“Around the world, cases and deaths are continuing to increase at worrying rates,” WHO Director-General Tedros Adhanom Ghebreyesus said in a briefing focused on Papua New Guinea and the western Pacific.
“Globally, the number of new cases per week has nearly doubled over the past two months. This is approaching the highest rate of infection that we have seen so far during the pandemic,” he continued.
“Some countries that had previously avoided widespread transmission are now seeing steep increases in infections,” Tedros said, citing Papua New Guinea as one example.
Tedros said the United Nations health agency will continue to assess the evolution of the coronavirus crisis and “adjust advice accordingly.”
Under international health regulations, Tedros said, WHO’s emergency committee convened on Thursday, and he expects to receive their advice on Monday.
“Globally, our message to all people in all countries remains the same. We all have a role to play in ending the pandemic,” he said.
More than 139 million Covid cases have been reported worldwide, with 2.9 million deaths, according to data compiled by Johns Hopkins University.
The WHO declared the coronavirus a global pandemic on March 11, 2020.
Tedros has previously said that one of the WHO’s main priorities is to increase the ambition of COVAX, an initiative working for global equitable access to Covid vaccines, to help all countries end the pandemic.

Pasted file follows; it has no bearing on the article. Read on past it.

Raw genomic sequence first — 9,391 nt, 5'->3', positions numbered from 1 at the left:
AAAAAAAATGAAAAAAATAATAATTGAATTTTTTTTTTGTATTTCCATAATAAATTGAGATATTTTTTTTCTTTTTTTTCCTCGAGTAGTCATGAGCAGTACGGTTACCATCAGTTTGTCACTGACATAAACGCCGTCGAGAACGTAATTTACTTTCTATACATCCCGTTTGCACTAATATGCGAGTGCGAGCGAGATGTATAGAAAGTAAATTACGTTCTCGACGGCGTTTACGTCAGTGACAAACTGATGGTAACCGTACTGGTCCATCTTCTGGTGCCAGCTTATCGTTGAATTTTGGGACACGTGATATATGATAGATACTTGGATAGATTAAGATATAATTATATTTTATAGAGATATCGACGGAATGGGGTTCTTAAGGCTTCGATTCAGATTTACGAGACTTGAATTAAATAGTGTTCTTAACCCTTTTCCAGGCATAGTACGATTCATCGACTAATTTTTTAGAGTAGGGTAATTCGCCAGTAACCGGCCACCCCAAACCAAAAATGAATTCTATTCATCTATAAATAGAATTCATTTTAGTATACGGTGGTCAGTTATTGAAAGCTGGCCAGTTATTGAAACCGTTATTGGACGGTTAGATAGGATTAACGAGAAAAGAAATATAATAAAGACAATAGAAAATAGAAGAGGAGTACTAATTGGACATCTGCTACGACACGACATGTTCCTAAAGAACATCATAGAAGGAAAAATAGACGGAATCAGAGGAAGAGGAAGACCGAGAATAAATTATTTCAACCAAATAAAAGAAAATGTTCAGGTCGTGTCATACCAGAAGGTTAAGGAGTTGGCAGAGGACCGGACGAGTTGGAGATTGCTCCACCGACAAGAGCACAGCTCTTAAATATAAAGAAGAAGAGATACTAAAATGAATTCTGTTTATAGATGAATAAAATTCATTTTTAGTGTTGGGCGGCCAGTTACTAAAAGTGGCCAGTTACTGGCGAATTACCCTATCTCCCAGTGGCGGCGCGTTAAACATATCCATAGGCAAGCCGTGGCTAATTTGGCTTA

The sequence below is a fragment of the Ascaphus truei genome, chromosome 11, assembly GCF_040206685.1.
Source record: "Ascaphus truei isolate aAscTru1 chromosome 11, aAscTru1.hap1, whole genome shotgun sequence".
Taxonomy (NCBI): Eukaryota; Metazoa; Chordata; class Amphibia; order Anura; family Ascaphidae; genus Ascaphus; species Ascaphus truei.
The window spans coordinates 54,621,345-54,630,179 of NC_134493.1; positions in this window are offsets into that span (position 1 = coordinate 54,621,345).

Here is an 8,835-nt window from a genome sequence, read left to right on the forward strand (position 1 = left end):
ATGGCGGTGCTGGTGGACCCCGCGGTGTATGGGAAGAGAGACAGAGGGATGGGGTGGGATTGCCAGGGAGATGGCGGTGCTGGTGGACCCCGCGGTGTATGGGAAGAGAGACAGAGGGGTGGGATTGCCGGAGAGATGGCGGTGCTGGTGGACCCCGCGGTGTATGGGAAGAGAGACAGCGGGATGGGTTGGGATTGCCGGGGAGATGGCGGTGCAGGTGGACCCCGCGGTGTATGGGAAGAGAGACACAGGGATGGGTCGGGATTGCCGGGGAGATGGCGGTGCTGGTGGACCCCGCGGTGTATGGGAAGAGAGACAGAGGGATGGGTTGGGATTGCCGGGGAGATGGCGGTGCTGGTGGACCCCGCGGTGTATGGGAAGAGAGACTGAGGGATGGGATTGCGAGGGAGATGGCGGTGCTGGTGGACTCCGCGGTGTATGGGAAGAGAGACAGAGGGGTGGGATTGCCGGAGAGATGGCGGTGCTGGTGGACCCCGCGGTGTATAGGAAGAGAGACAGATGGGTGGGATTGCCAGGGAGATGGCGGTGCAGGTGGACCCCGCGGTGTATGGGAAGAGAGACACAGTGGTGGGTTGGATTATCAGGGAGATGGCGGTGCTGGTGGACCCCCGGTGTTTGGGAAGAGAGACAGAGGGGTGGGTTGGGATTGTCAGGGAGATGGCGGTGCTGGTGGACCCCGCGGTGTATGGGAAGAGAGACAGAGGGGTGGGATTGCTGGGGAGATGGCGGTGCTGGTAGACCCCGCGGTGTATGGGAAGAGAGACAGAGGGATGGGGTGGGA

The COVAX plan was expected to deliver almost 100 million vaccines to people by the end of March, but it has distributed only some 38 million doses.
The WHO has said it hopes the initiative will be able to catch up in coming months but has condemned what it describes as a “shocking imbalance” in the distribution of vaccines between high- and low-income countries.
The health agency has also criticized countries that have sought their own vaccine deals outside of the COVAX initiative for political or commercial reasons.
At the start of the year, Tedros warned that the world was on the brink of a “catastrophic moral failure” over vaccine inequality.
He said a “me-first approach” to vaccines would leave the world’s poorest and most vulnerable people at risk, adding the approach was “self-defeating” since it would encourage hoarding and likely prolong the health crisis.